Without reading all of the reviews or spending a good amount of time with one yourself, it’s difficult to know more than just the basics about the HTC Shift X9500 (GSM version). That it runs Vista on an 800MHz A110 processor, has a subpar battery life of about 2 hours, and includes a Windows Mobile component that can be "liberated" are all common facts that most people, even those with no interest in the UMPC, have known for months.
But what about the not-so-common stuff? The details often overlooked or just mentioned in passing? While using my new Shift this week, I came across so many unexpected little things that I decided to make a list. What I ended up with are 10 lesser known facts about the Shift that wouldn’t make or break a purchasing decision, but are still good to know when $1500 is at stake.
1. Spring-loaded stylus. Most devices rely on grooves/notches to make removing the stylus from its dedicated slot quick and easy.
The Shift has no such groove or slot, making stylus removal incredibly difficult . . . if you don’t know the stylus is spring-loaded like a retractable pen. Push the top of the stylus, and out it pops.
2. Landscape only. Unlike most UMPCs, the Shift cannot be rotated into portrait mode without the use of third-party software available separately. Out of the box, the 7-inch display is landscape only.
3. No F11 and F12 keys. Why they couldn’t be double-mapped onto other keys is beyond me.
4. Hardware controls cannot be remapped. Since the buttons surrounding the display on the Vaio UX180P can be reconfigured to launch apps/change settings and the Samsung Q1 is equipped with user-defined controls, why can’t the Shift’s button be remapped too?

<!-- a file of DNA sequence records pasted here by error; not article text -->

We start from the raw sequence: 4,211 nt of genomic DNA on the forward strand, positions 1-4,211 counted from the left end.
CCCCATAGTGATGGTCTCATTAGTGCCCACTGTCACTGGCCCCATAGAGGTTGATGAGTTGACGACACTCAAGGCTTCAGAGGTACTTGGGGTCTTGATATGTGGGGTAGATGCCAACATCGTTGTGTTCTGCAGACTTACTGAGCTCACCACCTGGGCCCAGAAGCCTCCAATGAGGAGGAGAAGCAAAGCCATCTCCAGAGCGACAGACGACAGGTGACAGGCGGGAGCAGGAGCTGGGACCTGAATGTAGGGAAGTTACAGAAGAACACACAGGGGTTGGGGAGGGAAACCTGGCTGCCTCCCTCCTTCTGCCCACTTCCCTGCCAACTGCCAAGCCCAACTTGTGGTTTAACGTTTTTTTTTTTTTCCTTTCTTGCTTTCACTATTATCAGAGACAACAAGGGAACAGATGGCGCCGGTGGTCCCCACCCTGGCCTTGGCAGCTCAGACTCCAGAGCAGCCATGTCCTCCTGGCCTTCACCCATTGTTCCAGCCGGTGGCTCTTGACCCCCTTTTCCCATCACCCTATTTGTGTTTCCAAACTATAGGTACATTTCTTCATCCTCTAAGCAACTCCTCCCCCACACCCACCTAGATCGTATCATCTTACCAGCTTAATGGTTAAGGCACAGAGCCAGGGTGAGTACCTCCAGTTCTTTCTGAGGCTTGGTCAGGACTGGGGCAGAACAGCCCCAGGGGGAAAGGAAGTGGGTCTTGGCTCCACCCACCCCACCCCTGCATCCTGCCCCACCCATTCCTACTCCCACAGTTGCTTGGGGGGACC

Their current functions are useful, sure, but I’d much rather be able to decide for myself what I’d like each one to do without having to turn to third-party software solutions.
5. Inaccessible SD card and wi-fi in SnapVUE. Even liberated SnapVUE cannot see or make use of the Shift’s SD card slot and integrated wi-fi radio.
This means that without a SIM card and data plan, the Windows Mobile side of things cannot check email, update weather, or surf the web (liberated SnapVUE only).
6. American keyboard may be included. The Shift sold in the US is the X9000, the CDMA (Sprint) version. The one I have, the X9500, is the imported GSM version sold in Europe. The keyboard, then, is European. Here’s a photo of it from UMPCPortal:
This is obviously the keyboard I expected when I bought the X9500 from NetworkingRus.com. But look at the one I got:
It’s the one included on the X9000!
The difference in the layout may be subtle, but it’s still different. On the European keyboard, there are British pound and euro symbols on the "3" and "4" number keys, the @ symbol above the comma key, and a few keys arranged differently on the bottom row.
7. Awakens only by power switch. A sleeping Shift can only be awakened with the power switch. This may seem like an obvious statement but considering that many UMPCs can be set to awaken when the display is slid up (Vaio UX180P) or the lid is opened (Fujitsu U810), it’s really an oddity.
8. Sleeps by power switch and function key combination. See what an oddity the previous item is?
Why allow the Shift to be put to sleep by something other than the power switch if it can’t work in reverse? It doesn’t make sense to me. That aside, I really like being able to put the unit to sleep using the keyboard.
9. Sticky Keys makes typing easier. Sticky Keys is an accessibility feature built into all modern Windows machines that allows keyboard shortcuts to be pressed sequentially rather than simultaneously. It isn’t unique to the Shift, but enabling it (Control Panel -> Ease of Access -> Ease of Access Center -> Make the keyboard easier to use) still makes typing easier. The keyboard is small, so being able to press key combinations separately reduces hand-cramping.
It enables grab-and-drag panning, kinetic scrolling, and flick gestures, all of which make excellent use of the Shift’s 7-inch touchscreen (especially in slate mode) and greatly improve the web browsing experience.